And for the first time ever, I would  actually enjoy making these connections. 

Prozac works by blocking the absorption of the neurotransmitter serotonin in the brain. Serotonin is a monoamine neurotransmitter (like dopamine and epinephrine). It’s commonly associated with contributing to our feelings of happiness and well-being, as well as facilitating learning, memory and a number of other complex physiological processes. 

Contrary to popular myth, Prozac is NOT synthetic serotonin – but rather an inhibitor, preventing neurons from reabsorbing (re-uptaking) serotonin which it has previously released, making it more accessible to the rest of the brain and body to better address stressors which affect our mood, cognition and anxiety. Regulating the amount of serotonin helps brain cells transmit messages to each other. This results in a better and more stable mood. 

In my case, it also makes basic human interactions far less anxiety-inducing. I can make eye contact with people during conversation and not get stomach cramps. I’m able to follow conversations and retain more of what is discussed, making future conversations and relationships just that much easier to develop. I’m no longer dissociative and am able to communicate more openly about the effects my symptoms are having on me at the moment. And much to my surprise, the only adverse side effect is a mild headache that’s curable with aspirin and more water consumption.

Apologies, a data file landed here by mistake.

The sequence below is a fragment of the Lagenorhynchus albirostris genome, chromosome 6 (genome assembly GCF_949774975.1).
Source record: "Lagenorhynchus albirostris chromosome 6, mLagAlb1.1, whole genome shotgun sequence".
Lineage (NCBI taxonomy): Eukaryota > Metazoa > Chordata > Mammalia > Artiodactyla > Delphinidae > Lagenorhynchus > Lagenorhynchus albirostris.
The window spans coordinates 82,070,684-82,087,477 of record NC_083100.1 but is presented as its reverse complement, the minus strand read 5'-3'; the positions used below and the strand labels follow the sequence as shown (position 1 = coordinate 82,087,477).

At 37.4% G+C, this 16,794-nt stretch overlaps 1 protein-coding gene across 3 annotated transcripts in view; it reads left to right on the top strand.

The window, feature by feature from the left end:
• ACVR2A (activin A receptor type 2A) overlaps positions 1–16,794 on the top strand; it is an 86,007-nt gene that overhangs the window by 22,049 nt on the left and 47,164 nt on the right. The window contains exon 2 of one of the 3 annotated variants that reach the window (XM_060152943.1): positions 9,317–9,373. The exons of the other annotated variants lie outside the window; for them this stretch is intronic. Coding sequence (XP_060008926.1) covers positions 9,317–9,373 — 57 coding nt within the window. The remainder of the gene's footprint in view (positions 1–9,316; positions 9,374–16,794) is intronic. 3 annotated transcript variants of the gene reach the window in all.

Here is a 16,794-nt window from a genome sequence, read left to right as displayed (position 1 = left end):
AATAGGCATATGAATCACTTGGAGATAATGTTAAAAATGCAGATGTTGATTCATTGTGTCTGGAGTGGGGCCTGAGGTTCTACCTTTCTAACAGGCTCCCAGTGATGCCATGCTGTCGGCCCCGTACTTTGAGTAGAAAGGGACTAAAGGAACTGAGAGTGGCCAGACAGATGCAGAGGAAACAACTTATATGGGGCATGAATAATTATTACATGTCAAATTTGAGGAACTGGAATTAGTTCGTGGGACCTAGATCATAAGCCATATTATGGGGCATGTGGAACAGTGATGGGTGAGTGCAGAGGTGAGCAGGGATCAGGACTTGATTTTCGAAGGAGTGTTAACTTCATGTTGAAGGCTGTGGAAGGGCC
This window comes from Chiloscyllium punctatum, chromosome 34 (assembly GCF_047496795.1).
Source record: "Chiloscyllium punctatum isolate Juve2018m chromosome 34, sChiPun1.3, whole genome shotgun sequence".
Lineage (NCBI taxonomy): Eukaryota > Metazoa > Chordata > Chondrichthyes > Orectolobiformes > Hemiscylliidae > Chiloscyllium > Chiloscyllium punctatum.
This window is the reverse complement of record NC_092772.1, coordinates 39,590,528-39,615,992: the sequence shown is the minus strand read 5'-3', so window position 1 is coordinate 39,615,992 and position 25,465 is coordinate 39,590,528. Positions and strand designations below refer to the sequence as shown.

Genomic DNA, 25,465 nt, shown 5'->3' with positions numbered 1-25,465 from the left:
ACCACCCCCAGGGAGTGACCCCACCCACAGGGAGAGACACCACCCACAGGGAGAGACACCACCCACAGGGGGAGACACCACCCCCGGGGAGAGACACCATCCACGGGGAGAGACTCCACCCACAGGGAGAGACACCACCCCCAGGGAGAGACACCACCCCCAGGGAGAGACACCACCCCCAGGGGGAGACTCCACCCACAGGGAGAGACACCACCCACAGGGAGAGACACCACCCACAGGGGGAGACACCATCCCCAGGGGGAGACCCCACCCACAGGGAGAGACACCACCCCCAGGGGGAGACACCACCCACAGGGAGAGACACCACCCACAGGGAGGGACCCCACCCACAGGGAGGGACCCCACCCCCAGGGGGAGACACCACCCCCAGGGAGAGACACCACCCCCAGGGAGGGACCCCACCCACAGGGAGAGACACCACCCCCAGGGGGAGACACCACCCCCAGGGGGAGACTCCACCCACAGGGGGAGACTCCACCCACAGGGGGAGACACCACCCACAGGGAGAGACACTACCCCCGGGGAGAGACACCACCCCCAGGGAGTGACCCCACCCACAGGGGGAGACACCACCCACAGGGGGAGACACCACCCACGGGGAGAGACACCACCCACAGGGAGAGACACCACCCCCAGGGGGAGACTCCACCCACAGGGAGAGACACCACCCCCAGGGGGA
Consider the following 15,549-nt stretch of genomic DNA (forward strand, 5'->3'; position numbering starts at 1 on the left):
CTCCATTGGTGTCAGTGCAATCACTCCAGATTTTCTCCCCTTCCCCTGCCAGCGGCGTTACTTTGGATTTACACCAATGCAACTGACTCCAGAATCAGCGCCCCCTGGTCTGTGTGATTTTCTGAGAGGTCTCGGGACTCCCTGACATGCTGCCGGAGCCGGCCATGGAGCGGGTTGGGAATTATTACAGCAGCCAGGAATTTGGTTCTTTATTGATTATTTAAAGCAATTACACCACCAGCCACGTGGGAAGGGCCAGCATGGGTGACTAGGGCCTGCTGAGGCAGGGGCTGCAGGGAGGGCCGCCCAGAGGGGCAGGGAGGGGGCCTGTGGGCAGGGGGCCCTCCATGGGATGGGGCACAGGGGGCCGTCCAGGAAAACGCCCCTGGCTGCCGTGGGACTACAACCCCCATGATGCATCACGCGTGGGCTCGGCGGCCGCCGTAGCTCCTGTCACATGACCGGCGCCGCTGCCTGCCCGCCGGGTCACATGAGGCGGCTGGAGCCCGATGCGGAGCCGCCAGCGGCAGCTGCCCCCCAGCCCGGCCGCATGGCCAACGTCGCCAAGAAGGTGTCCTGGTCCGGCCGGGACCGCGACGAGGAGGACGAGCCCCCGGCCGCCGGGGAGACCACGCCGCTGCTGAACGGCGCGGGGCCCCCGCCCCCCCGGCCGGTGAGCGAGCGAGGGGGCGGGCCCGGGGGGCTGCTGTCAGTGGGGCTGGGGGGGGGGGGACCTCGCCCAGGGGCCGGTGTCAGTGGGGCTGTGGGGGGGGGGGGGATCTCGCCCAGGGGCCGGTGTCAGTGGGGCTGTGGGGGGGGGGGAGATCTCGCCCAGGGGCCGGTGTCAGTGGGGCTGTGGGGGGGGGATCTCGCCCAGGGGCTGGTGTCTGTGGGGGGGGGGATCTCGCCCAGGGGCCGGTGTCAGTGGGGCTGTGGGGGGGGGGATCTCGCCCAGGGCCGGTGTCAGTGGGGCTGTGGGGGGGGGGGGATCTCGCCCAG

You might be thinking to yourself, “This is a sex blog, why are we talking about your mental health?” And the answer is pretty simple: When we discuss sexual wellness, it’s imperative that we include healthy, realistic and diverse perspectives on mental health issues. If mental health and sexuality are inextricably intertwined, it’s absolutely imperative that we explore the success stories as thoroughly as we caution each other on the struggles. 

As I said earlier, Prozac is not the first SSRI I’ve tried. I had a long and sorted experience with Lexapro whereby I experienced almost all of the symptoms listed above. In fact, my experience with Lexapro – coupled with the popular myths and psychophobic arguments against psychiatry – made me utterly afraid to even attempt another round of antidepressants for almost 10 years. During which I struggled with isolation due to my inability to empathize or connect with my sexual partners on even the most surface levels, dissociated during sex and attempted to end my life about 8 times.